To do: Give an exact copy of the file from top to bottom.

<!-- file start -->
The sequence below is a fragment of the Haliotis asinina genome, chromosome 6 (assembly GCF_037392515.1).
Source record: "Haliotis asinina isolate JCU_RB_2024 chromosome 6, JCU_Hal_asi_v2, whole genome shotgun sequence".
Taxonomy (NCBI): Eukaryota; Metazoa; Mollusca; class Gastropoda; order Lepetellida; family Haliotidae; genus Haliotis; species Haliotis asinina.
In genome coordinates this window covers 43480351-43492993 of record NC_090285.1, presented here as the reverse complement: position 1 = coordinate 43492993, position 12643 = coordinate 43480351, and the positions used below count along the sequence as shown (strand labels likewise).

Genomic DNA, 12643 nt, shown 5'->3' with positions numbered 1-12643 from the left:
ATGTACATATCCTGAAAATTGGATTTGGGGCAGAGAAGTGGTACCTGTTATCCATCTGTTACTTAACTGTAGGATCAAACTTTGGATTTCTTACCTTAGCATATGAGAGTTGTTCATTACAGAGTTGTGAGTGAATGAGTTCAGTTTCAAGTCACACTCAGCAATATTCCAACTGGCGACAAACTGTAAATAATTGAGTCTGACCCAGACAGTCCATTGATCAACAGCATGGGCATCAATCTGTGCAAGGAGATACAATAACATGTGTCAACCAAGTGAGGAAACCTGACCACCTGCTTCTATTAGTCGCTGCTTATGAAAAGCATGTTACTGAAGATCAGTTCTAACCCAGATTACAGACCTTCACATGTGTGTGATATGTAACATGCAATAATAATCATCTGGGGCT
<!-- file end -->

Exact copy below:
The sequence below is a fragment of the Haliotis asinina genome, chromosome 6 (assembly GCF_037392515.1).
Source record: "Haliotis asinina isolate JCU_RB_2024 chromosome 6, JCU_Hal_asi_v2, whole genome shotgun sequence".
Taxonomy (NCBI): Eukaryota; Metazoa; Mollusca; class Gastropoda; order Lepetellida; family Haliotidae; genus Haliotis; species Haliotis asinina.
In genome coordinates this window covers 43480351-43492993 of record NC_090285.1, presented here as the reverse complement: position 1 = coordinate 43492993, position 12643 = coordinate 43480351, and the positions used below count along the sequence as shown (strand labels likewise).

Genomic DNA, 12643 nt, shown 5'->3' with positions numbered 1-12643 from the left:
ATGTACATATCCTGAAAATTGGATTTGGGGCAGAGAAGTGGTACCTGTTATCCATCTGTTACTTAACTGTAGGATCAAACTTTGGATTTCTTACCTTAGCATATGAGAGTTGTTCATTACAGAGTTGTGAGTGAATGAGTTCAGTTTCAAGTCACACTCAGCAATATTCCAACTGGCGACAAACTGTAAATAATTGAGTCTGACCCAGACAGTCCATTGATCAACAGCATGGGCATCAATCTGTGCAAGGAGATACAATAACATGTGTCAACCAAGTGAGGAAACCTGACCACCTGCTTCTATTAGTCGCTGCTTATGAAAAGCATGTTACTGAAGATCAGTTCTAACCCAGATTACAGACCTTCACATGTGTGTGATATGTAACATGCAATAATAATCATCTGGGGCT